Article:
"There won't be de-funding. There won't be dismantling of our police. And there is not going to be any disbanding of our police," he said during a meeting with law enforcement officials at the White House.
As he often does when weighing in on state and local issues, the president did not cite any law that might give him the authority to override a decision by a mayor, governor, city council or state legislature.
His comments came as some senior House and Senate Democrats opted against condemning some of the political left calling for police departments to either be stripped of funding or abolished. Leaders of the "defund the police" movement have spent most of Monday trying to explain they want to reduce police funding and direct those monies to social programmes to help troubled young people.
But the name those activists chose for the movement has given Mr Trump and his team ample kindling to try starting a political fire to fire up his conservative base.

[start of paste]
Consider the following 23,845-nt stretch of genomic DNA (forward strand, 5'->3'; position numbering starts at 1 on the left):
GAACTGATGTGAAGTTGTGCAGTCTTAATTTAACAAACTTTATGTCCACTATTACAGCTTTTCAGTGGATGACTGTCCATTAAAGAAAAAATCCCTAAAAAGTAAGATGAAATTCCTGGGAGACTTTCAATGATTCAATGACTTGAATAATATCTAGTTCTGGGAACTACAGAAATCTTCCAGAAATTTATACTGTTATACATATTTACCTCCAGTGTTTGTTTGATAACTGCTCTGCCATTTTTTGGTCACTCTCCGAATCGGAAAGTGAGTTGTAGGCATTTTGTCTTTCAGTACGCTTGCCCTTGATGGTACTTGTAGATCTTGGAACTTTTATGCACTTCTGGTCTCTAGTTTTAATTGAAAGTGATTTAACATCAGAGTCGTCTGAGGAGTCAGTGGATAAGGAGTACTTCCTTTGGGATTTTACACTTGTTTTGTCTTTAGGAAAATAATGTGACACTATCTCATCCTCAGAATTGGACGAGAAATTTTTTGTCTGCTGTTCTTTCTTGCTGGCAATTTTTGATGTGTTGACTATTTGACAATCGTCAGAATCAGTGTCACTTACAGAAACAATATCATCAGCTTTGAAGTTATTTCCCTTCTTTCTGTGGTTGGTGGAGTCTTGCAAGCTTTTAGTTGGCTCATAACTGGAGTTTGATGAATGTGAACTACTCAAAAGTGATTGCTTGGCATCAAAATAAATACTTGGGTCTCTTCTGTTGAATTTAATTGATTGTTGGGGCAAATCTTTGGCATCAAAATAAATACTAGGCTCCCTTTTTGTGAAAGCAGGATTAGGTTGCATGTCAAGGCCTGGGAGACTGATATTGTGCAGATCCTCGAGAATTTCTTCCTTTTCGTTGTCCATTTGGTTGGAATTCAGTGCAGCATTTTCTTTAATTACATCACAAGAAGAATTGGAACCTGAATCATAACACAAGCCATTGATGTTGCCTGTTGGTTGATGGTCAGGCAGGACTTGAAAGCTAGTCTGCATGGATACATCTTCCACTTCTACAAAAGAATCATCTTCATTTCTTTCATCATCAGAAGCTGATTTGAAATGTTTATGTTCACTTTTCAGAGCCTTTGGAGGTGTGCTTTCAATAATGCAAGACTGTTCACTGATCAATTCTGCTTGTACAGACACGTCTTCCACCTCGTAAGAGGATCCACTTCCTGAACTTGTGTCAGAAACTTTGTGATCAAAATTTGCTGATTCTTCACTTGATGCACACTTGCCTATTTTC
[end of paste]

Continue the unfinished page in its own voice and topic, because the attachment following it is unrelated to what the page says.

The Minneapolis city council has approved a measure to dismantle its police department after Mr Floyd, a black man, was killed by a white officer.
Former Vice President Joe Biden, the presumptive Democratic presidential nominee, said in a statement he opposes cutting police funding as he and Mr Trump vie for crucial voting blocs like suburban women.
Speaker Nancy Pelosi has tried to explain the movement is about how taxpayer funds are spent and "changing policies to make sure our policing is more just."
"But those are local decisions," the California Democrat said.
Attorney General William Barr, during the same event, said he has talked to law enforcement officials who want clarification on standards under which their officers should use force.
A majority of Americans, according to several polls, disapprove of Mr Trump's handling of the Floyd death and subsequent protests around the country.
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